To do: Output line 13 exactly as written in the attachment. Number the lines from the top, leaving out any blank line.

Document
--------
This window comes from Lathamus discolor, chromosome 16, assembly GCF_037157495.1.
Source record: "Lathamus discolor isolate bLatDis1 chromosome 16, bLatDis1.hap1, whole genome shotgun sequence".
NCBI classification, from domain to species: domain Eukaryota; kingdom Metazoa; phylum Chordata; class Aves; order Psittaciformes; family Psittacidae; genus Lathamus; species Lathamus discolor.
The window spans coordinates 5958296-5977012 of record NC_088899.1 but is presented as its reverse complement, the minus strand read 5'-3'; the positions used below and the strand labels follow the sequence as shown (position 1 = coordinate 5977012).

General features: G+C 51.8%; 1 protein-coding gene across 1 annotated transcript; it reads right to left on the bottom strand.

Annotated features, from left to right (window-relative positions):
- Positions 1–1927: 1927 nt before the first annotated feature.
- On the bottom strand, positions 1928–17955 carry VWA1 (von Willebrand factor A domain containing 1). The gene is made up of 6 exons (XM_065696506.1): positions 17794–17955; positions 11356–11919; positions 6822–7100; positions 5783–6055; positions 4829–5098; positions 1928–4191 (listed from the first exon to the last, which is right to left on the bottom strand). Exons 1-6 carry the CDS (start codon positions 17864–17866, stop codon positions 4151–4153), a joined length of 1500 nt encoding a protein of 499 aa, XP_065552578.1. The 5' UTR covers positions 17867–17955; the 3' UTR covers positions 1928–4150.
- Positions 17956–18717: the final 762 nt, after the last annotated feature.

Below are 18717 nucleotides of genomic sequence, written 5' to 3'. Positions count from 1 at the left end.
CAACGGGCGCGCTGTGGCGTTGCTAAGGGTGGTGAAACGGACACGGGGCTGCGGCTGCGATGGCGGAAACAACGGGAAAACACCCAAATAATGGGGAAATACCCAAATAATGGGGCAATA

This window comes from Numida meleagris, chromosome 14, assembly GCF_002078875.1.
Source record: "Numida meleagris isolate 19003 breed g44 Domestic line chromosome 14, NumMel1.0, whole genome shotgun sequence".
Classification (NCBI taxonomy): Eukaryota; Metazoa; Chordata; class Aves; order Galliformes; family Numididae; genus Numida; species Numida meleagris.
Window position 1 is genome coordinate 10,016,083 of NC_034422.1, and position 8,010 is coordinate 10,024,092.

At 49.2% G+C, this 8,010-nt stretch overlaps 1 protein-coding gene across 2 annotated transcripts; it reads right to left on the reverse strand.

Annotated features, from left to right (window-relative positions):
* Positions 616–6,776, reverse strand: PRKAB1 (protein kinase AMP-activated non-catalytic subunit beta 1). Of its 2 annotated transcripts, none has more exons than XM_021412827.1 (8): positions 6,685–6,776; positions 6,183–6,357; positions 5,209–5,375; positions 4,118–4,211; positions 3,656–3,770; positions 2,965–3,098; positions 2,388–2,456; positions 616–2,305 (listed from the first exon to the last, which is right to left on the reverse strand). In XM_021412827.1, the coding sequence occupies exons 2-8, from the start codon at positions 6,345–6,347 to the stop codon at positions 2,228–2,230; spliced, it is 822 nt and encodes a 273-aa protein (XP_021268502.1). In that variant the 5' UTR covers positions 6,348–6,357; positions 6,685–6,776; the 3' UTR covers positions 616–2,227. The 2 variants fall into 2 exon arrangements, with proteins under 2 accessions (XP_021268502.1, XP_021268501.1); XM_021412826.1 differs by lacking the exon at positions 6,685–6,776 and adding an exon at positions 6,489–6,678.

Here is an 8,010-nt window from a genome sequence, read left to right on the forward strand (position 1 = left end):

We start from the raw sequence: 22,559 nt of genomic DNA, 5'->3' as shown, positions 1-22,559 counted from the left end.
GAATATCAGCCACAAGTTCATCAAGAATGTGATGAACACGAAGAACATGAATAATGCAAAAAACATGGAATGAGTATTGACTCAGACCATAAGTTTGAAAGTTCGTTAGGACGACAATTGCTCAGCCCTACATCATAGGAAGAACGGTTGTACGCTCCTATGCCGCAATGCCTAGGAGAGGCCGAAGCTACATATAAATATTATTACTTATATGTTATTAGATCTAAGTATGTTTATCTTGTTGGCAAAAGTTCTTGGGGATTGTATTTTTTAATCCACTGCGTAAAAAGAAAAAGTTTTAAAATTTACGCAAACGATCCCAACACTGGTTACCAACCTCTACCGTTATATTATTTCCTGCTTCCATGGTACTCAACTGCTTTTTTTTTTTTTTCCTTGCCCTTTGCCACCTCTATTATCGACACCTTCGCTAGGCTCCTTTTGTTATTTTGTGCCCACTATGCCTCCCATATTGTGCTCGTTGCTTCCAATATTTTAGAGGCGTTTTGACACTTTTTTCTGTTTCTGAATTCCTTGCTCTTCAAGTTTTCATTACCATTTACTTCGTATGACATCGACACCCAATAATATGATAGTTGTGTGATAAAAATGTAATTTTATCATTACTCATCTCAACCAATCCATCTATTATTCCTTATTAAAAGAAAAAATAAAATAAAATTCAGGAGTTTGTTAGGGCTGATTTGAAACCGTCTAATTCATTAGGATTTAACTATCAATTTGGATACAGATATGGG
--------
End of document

Source record: "Numida meleagris isolate 19003 breed g44 Domestic line chromosome 14, NumMel1.0, whole genome shotgun sequence".